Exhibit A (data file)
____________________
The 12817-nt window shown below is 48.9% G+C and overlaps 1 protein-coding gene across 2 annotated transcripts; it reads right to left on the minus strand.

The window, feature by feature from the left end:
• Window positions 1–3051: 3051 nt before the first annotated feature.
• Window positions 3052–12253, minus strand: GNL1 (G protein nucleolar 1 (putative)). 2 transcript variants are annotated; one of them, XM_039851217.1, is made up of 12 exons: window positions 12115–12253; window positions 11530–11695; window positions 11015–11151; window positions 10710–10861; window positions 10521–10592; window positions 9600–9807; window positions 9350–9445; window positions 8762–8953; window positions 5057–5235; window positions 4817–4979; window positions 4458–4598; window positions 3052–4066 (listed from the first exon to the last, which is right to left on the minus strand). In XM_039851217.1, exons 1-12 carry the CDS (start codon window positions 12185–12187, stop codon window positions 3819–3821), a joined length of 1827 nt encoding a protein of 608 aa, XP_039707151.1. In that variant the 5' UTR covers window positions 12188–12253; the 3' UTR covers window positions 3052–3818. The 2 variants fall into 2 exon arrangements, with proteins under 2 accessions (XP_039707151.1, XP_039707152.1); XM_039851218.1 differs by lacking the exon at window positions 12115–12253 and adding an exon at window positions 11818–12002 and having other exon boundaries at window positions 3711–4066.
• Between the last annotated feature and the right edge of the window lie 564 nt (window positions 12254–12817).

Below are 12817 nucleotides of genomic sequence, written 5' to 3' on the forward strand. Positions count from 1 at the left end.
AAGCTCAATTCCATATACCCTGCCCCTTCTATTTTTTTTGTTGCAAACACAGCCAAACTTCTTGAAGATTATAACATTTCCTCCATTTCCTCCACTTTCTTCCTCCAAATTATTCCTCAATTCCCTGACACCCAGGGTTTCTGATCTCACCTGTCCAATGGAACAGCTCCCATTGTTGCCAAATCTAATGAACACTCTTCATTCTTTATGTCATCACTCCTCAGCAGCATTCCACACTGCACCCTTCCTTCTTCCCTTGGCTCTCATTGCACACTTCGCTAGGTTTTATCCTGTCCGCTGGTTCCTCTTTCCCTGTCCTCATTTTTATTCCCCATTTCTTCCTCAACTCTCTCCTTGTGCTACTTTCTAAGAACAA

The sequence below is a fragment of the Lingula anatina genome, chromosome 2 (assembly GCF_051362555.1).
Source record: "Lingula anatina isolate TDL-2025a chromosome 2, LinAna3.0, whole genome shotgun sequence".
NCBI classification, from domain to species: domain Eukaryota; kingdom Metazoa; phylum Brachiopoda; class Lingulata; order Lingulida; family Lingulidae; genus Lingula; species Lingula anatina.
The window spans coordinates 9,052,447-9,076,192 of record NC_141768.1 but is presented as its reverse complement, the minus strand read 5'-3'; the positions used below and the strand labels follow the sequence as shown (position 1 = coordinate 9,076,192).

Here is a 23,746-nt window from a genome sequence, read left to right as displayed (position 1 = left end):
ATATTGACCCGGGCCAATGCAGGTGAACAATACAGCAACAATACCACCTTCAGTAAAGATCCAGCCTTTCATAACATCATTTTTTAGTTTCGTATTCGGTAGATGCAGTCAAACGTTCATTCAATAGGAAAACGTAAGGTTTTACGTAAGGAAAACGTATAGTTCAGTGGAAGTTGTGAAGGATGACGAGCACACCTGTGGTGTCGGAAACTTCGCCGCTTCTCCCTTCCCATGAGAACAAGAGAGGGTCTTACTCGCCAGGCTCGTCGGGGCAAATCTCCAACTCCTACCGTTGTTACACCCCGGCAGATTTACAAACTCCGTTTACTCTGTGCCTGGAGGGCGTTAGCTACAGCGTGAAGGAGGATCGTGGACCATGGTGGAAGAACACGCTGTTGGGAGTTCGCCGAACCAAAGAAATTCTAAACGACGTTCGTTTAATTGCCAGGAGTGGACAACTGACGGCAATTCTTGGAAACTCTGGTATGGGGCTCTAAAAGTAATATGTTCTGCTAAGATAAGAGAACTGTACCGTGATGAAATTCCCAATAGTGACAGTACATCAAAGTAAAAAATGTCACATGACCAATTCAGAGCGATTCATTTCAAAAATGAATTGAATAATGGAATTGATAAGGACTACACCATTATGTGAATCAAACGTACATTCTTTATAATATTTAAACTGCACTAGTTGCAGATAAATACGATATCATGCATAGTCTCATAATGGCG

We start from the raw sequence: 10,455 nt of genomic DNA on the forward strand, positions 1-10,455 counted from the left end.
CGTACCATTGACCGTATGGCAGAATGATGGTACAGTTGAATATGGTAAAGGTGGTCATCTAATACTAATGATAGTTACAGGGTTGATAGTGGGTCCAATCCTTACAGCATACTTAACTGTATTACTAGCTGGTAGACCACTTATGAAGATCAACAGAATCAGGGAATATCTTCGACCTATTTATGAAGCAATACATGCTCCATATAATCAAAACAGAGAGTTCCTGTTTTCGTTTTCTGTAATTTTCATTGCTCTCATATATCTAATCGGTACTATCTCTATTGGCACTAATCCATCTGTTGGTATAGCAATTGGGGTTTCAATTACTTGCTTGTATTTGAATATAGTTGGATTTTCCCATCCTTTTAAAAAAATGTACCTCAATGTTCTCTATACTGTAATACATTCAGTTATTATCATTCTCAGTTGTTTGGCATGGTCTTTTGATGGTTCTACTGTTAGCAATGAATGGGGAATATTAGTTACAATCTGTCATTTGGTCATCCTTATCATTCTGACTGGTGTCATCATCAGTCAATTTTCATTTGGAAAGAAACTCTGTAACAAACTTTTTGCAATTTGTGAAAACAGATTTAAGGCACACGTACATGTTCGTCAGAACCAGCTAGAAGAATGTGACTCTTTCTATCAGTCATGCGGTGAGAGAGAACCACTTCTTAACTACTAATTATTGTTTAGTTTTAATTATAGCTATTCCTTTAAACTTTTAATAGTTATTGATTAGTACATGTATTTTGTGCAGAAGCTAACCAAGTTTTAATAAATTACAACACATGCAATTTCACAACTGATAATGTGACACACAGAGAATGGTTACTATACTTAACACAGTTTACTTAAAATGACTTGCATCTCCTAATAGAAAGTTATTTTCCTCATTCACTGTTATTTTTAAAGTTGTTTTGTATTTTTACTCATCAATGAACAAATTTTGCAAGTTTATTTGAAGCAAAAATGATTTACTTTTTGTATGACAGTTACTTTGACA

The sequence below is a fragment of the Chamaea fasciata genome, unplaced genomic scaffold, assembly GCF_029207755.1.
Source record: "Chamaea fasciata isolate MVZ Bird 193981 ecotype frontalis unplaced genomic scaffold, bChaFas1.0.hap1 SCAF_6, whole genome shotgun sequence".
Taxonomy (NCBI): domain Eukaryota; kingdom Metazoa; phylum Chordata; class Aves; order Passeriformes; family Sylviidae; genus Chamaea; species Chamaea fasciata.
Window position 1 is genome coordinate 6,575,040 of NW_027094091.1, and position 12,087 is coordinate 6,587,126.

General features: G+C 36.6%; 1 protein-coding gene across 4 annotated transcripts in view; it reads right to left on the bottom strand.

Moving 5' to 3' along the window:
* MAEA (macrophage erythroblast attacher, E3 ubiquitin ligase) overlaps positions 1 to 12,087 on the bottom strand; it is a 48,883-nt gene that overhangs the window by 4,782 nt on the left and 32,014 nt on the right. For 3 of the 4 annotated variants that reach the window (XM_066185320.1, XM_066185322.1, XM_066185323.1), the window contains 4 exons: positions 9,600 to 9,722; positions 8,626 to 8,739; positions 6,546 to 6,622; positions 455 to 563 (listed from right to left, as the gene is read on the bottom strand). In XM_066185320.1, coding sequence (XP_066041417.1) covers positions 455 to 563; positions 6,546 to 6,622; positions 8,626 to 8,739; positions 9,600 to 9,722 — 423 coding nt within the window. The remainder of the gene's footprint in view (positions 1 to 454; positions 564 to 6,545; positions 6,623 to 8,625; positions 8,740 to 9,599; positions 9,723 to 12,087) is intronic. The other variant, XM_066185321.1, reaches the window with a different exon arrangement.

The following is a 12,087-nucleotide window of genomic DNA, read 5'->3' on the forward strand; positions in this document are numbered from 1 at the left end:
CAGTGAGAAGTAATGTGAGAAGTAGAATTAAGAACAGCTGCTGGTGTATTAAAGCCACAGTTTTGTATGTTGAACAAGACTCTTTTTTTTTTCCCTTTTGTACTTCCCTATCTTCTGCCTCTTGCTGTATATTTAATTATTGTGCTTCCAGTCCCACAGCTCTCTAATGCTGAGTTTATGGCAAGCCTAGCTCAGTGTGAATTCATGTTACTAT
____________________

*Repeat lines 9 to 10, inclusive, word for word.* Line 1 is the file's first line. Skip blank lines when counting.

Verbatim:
Source record: "Lingula anatina isolate TDL-2025a chromosome 2, LinAna3.0, whole genome shotgun sequence".
NCBI classification, from domain to species: domain Eukaryota; kingdom Metazoa; phylum Brachiopoda; class Lingulata; order Lingulida; family Lingulidae; genus Lingula; species Lingula anatina.